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9 blunders by Development team that make Production Support’s life miserable!

Let’s face it. No matter how much tuning one can do at various sub systems (Application Server, Web Server, Operating System, Database), when the code is bad, you are screwed. Poor coding can cost a company a lot, and in some cases can cost the company itself.

Before diving into the 9 blunders made by the development team, let me tell you that I have been a software engineer and I have personally made lot of these mistakes myself. It requires great deal of discipline to be vigilant about writing quality code. There is no other choice.

Without further due, here are the 9 blunders by the Development team that will make Production Support’s life miserable. Don’t make anyone’s life miserable.

1. Hard coding values

Don’t hard code configuration values like URLs, Directory locations, username/passwords etc in the code. Code is not the place for this. Store it in externalized property files. It seems simple enough but I have seen it over and over again that somehow some hardcoded value sneaks in and breaks when it goes to production. Managing configuration information within code is a nightmare. Don’t do it.

2. Excessive logging

OK. When you run the application in your local environment (PC), nobody cares what’s the logging level you have. Go ‘debug’ or ‘all’ if you please. But when it goes to production (or other higher environments), limit your logging to ‘INFO’ or ‘WARNING’. Excessive logging has 3 major impacts

a. It puts load on the Application (I’ve seen applications crawl due to excessive logging)

b. It can fill up file system and that can create issues for you application and other applications on the same server (Do you know what will happen when root directory of certain flavors of unix system fills up ? – that’s right. No one can login)

c. Troubleshooting will be like looking for needle in haystack (if the poor admin can ever get the log file to open)

3. Not closing backend connections

Well, with modern frame works, this issue is actually slowly disappearing (as the framework takes care of opening/closing connections). However, make sure you always ‘close’ the database connection so that it is released back to the pool. A common mistake is not closing the connection in the ‘finally’ block of a ‘try catch’.  If here is a connection pool leak, your connection pool with be exhausted soon and your user will experience immediate slowness.

4. Mis handling large result sets from Database

You cannot load everything you read from the database to memory in one call. In some cases, obviously you will run out of memory. Instead implememnt some sort of ‘pagination’ and/or ‘lazy loading’ so that you don’t have to load everything in the beginning.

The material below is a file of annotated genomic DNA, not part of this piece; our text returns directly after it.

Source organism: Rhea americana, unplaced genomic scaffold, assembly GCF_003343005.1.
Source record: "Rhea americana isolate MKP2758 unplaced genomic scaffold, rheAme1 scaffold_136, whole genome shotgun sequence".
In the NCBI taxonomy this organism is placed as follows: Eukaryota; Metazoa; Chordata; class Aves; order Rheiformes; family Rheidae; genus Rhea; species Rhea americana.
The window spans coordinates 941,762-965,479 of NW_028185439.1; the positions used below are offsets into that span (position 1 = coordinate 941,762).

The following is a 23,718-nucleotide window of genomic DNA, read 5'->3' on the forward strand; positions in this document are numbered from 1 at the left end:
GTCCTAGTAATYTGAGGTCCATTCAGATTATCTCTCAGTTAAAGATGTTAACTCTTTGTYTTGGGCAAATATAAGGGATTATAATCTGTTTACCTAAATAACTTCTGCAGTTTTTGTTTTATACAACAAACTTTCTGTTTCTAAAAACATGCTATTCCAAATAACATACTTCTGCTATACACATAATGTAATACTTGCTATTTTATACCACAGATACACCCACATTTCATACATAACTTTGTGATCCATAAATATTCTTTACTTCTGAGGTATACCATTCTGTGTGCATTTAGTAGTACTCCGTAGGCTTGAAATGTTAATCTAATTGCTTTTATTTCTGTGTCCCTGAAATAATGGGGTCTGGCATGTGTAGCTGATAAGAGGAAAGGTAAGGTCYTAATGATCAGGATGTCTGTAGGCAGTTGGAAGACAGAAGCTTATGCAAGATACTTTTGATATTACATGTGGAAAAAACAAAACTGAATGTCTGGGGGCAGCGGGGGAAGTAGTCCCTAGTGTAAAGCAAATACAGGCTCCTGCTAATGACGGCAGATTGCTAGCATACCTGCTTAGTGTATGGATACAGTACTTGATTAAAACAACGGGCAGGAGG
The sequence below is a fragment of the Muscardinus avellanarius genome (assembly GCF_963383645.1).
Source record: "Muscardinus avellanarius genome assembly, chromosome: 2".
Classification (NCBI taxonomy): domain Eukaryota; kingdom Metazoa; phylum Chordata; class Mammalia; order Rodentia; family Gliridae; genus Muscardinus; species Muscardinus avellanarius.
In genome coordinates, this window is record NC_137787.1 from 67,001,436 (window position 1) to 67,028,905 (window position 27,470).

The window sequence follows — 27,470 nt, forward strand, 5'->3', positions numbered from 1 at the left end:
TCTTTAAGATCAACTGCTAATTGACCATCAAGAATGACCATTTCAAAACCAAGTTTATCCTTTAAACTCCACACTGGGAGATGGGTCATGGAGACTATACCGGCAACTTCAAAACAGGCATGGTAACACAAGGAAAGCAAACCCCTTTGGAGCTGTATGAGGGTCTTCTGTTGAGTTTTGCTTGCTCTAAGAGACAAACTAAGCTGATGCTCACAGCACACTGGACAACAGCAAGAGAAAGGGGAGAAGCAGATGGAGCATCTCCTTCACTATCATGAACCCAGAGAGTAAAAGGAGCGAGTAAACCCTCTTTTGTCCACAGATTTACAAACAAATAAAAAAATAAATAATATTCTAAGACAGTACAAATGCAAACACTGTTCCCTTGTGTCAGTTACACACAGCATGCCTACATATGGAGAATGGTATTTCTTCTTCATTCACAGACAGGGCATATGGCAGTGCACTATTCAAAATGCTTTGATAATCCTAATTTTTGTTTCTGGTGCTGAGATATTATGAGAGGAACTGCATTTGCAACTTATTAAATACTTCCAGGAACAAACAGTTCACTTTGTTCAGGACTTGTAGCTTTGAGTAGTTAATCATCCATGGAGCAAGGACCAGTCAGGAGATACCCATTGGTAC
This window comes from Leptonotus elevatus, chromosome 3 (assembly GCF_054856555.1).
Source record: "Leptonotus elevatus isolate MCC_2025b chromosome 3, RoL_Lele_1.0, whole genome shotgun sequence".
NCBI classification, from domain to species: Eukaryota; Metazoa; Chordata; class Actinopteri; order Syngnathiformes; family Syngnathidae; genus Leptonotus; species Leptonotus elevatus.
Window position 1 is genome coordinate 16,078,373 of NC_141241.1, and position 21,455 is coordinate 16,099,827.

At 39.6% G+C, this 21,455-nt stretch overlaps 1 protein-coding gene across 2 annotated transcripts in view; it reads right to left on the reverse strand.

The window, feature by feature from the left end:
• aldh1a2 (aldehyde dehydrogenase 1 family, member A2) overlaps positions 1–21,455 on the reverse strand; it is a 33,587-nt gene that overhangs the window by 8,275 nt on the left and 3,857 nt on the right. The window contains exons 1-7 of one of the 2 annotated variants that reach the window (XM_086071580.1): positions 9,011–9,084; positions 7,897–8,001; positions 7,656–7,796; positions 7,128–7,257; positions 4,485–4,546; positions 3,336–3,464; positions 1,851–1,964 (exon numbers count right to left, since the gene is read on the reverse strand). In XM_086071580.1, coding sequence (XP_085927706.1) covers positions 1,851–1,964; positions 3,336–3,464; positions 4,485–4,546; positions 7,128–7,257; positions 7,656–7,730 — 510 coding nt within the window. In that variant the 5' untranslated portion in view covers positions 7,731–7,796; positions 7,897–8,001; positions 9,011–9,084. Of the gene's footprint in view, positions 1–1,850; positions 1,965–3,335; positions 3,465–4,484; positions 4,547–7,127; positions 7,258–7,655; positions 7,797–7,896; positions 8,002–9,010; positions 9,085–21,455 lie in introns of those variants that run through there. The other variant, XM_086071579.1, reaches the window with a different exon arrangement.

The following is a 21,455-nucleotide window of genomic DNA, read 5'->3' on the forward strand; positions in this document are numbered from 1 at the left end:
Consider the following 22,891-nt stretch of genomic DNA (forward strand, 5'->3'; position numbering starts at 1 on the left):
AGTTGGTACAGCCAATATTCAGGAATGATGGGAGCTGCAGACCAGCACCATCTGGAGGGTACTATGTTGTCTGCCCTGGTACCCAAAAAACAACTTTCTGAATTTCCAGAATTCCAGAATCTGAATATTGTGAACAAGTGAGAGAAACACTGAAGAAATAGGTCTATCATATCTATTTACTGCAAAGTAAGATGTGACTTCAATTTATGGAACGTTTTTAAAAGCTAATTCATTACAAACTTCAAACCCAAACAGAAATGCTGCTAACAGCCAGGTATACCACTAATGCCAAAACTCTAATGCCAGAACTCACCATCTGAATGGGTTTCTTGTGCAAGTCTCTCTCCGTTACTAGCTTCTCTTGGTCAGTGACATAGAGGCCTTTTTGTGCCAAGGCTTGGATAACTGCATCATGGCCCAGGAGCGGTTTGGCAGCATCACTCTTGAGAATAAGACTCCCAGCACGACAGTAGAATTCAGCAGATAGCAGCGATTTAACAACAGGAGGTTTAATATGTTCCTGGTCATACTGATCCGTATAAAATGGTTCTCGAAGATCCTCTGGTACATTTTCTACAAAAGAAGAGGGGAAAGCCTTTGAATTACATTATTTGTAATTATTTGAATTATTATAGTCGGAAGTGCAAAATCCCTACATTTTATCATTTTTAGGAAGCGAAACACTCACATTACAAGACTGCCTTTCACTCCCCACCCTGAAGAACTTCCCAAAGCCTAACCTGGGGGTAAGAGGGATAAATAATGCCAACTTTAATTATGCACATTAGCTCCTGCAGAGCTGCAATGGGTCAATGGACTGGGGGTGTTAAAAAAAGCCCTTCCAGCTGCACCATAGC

5. Underestimating production load

I always get this from the developer. ‘It works fine in my local environment. But when it went to production, it crashed’.

Yes, it is the job of the load testing team to test your application with production like load. But that does not mean that as a developer you write code that does not scale well (for example, it works fine for 1 user, but what happens when there are 500 users online simultaneously).

Always keep production load in mind and code.

6. Not considering portability

You don’t want to code anything that is related to local operating system. For example, executing a OS command (example: uname -a) from java and handling the output. What happens if the company decided to move to Windows from Unix ? Are you going to refactor hundreds of lines of code ?

7. Not considering cluster scenario

So, the code works fine in local environment where there is only one instance of your application is running. But this is not a gurantee to coclude that it will work fine in a clustered scenario (multiple instances of the same application). What if you have a scheduled job within the code ? Wouldn’t it run multiple times when have more than one instance ? What are the side effects of this ?

9. Packaging utility jar files in several places (Added bonus: various versions of the same utility jar in various locations)

The infamous ‘ClassCast Exception’ or ‘NoClassDefFoundException’ is most of the times due to the version mismatch of third party jar files. Make sure you only package one copy of the jar file.

Bonus Blunders 🙂 🙂

10. Swallowing exceptions

Please don’t swallow the exceptions. Stack trace is the most valuable troubleshooting information. On the other end of the spectrum don’t print the stack trace wherever you please. Printing a strack trace is a resource intensive process.

11. Not involving Middleware Administrators early

You could avoid lot of issues if you involve Middelware Administrator as early as possible in development cycle. They might proivde a perspective that you may not have.

Better code = Better Application = Happy customers


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